NCU Podcast #004: Sarah Potenza on Proving the Naysayers Wrong, Using Her Scars for Her Art, and Her Experience on The Voice

**This episode contains explicit language.**

As artists, we’re naturally sensitive people and can be easily influenced by the people around us. We can take their criticisms to heart and assume we can go no further than they believe is possible. But we can. Sarah Potenza is living proof.

Sarah is a singer/songwriter out of Nashville who has a bold personality and a larger than life voice. Rolling Stone remarked that she is to blues what Adele is to pop.

You may have seen her live at iconic venues such as the Blue Bird Café and the Grand Old Opry, or on the eighth season of The Voice, where she got a four-chair turn and performed for over 12 million people.

In this episode, Sarah discusses the bullies and naysayers who tried to silence her, how she overcome their shaming and developed confidence in her talent and her body, and what she learned and gained from her experience on The Voice. She also shares a little about her new album Road to Rome, and what inspired her powerful track “I Work for Me.”

Episode Highlights

1:50 What helped Sarah free her spirit so she could make the music she wanted to make, which ultimately boosted her self-esteem and helped her embrace her body and personality

7:02 Sarah discusses the origins of her empowering song “I Work for Me” and what inspired it—the bullies and naysayers who put her down as a musician and shamed her for her appearance.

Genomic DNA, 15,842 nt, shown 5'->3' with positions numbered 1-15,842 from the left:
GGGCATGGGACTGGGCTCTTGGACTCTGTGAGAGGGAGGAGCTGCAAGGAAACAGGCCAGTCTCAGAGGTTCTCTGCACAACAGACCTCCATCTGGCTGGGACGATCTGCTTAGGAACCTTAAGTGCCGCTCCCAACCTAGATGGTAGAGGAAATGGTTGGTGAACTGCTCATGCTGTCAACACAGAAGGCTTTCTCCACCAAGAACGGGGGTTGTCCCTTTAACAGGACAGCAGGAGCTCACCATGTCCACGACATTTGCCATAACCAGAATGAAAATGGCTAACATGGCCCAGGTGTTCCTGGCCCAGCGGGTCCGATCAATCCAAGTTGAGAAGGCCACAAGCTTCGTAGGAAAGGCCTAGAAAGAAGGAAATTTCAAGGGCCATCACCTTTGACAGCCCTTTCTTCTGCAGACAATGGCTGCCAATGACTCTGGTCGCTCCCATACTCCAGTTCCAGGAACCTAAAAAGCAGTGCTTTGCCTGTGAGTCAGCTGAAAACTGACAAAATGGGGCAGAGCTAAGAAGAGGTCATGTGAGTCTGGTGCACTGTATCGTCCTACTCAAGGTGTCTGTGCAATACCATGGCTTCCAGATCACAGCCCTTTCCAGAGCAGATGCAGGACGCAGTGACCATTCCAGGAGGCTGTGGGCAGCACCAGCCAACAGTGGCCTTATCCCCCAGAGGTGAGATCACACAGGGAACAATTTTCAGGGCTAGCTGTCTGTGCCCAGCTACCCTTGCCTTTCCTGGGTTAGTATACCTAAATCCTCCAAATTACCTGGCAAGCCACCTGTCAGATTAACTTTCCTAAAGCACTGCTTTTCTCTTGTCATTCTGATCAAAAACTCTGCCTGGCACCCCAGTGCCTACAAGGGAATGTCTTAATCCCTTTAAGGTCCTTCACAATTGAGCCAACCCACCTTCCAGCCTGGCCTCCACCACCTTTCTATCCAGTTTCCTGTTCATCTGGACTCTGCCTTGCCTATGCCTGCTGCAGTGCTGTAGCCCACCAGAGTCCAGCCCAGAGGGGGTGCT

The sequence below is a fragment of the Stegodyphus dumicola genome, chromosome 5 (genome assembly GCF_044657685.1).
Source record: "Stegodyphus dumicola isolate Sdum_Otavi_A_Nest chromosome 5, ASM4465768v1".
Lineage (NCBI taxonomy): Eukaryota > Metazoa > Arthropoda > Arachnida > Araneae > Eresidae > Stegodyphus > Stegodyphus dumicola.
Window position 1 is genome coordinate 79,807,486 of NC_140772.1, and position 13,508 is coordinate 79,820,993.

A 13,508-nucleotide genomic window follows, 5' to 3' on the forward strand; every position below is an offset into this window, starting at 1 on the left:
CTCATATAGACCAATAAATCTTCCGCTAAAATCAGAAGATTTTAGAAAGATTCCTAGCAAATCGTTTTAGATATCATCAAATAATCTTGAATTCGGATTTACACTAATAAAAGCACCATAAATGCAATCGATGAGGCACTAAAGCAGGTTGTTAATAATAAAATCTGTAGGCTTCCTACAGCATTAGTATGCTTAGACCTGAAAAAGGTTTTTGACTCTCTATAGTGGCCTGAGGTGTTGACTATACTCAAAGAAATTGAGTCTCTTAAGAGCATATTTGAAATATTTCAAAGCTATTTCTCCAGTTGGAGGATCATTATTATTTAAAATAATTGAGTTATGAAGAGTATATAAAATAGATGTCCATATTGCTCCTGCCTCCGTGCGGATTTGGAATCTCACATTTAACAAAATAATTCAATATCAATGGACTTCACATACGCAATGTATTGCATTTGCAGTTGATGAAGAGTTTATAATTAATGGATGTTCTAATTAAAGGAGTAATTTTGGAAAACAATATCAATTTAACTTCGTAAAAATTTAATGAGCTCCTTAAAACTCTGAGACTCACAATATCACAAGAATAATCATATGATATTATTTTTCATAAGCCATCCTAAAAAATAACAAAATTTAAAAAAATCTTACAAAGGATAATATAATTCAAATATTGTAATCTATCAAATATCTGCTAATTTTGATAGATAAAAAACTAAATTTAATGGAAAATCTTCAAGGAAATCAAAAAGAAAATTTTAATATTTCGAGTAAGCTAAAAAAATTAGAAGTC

13:34 Sarah shares her experience battling on The Voice and why her scars are powerful.

16:38 How confidence can intimidate people who don’t love themselves, and why; and how women often undervalue themselves and think they don’t deserve as much as men

23:49 Sarah talks about the importance of genuine inspiration when writing powerful, authentic songs; how songs start for her; and why she’s learned to not be attached to lyrics writing.

31:19 How Bethenny Frankel (of The Real Housewives) influenced Sarah’s song “The Road to Rome” and why there are no mistakes

35:44 What causes Sarah self-doubt, in spite of her hard-earned confidence

42:13 Sarah details her favorite pre-performance routine.

45:50 Sarah explores the struggles of working with her husband on her latest album.

54:55 Sarah talks about her experience on The Voice—the friendships she made, what she learned, why fear led her to choose Blake Shelton as her mentor, and who she actually wanted to choose.

1:02:15 How The Voice has opened doors for her Sarah

1:04:28 The advice Sarah would offer to anyone who wants to be a songwriter or musician

1:06:48 Sarah’s highly shareable

1:07:50 The lightning round! The questions aired in this episode:

  • What’s the most important part of your creative routine?
  • How do you think you differ from other creative people in your genre?
  • How do you think one can expand one’s creative mind and abilities?
  • How do you know when an idea is the right idea?
  • What is something you do to get into a creative zone?
  • When I’m feeling unmotivated, it helps me to _______?
  • What do you do when you feel creatively blocked?
  • Has anyone ever given you any words of inspiration that you’d like to pass along to others?

Sarah Potenza Quotes Worth Remembering